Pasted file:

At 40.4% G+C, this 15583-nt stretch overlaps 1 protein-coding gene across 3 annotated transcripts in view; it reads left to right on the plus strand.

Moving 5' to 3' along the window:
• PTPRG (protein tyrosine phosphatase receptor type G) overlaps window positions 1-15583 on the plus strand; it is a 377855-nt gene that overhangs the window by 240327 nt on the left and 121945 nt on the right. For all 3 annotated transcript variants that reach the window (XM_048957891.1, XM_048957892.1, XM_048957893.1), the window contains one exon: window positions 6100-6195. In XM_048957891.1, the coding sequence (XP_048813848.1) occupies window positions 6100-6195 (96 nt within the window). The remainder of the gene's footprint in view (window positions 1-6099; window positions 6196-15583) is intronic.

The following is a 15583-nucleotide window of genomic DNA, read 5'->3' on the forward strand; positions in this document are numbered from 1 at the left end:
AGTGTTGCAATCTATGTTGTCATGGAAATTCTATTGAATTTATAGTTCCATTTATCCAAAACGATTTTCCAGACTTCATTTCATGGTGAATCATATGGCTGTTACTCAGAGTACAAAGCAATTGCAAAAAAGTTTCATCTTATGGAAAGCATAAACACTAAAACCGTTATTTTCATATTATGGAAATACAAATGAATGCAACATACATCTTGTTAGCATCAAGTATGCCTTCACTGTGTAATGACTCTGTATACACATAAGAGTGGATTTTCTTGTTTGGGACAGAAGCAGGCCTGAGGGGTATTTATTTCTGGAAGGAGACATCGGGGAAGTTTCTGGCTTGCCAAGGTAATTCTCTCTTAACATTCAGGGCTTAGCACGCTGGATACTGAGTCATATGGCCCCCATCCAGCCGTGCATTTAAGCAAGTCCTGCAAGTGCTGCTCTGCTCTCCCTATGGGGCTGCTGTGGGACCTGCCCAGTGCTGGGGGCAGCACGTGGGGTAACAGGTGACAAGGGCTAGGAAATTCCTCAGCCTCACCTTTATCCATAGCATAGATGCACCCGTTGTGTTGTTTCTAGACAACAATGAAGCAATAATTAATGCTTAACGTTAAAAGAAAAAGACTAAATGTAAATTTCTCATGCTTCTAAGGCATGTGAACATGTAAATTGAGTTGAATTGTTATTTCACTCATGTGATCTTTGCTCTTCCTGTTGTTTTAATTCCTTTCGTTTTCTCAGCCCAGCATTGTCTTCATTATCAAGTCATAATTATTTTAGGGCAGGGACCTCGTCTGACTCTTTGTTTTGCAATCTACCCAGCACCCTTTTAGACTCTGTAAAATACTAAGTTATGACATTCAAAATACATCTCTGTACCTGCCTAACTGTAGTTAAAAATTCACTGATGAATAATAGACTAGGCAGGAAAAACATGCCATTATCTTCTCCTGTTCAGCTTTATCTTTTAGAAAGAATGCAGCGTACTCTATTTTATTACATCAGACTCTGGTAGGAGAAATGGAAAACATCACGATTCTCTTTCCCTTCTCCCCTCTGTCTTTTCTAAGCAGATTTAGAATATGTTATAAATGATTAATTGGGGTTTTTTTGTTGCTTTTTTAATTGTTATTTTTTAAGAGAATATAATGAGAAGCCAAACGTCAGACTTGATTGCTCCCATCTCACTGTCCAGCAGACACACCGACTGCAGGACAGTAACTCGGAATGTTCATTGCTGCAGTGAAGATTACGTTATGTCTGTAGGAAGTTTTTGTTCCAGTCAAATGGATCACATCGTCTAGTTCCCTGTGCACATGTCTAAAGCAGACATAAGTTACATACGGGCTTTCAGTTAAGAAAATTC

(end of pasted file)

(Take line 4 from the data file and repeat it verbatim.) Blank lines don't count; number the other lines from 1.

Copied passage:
The following is a 15583-nucleotide window of genomic DNA, read 5'->3' on the forward strand; positions in this document are numbered from 1 at the left end: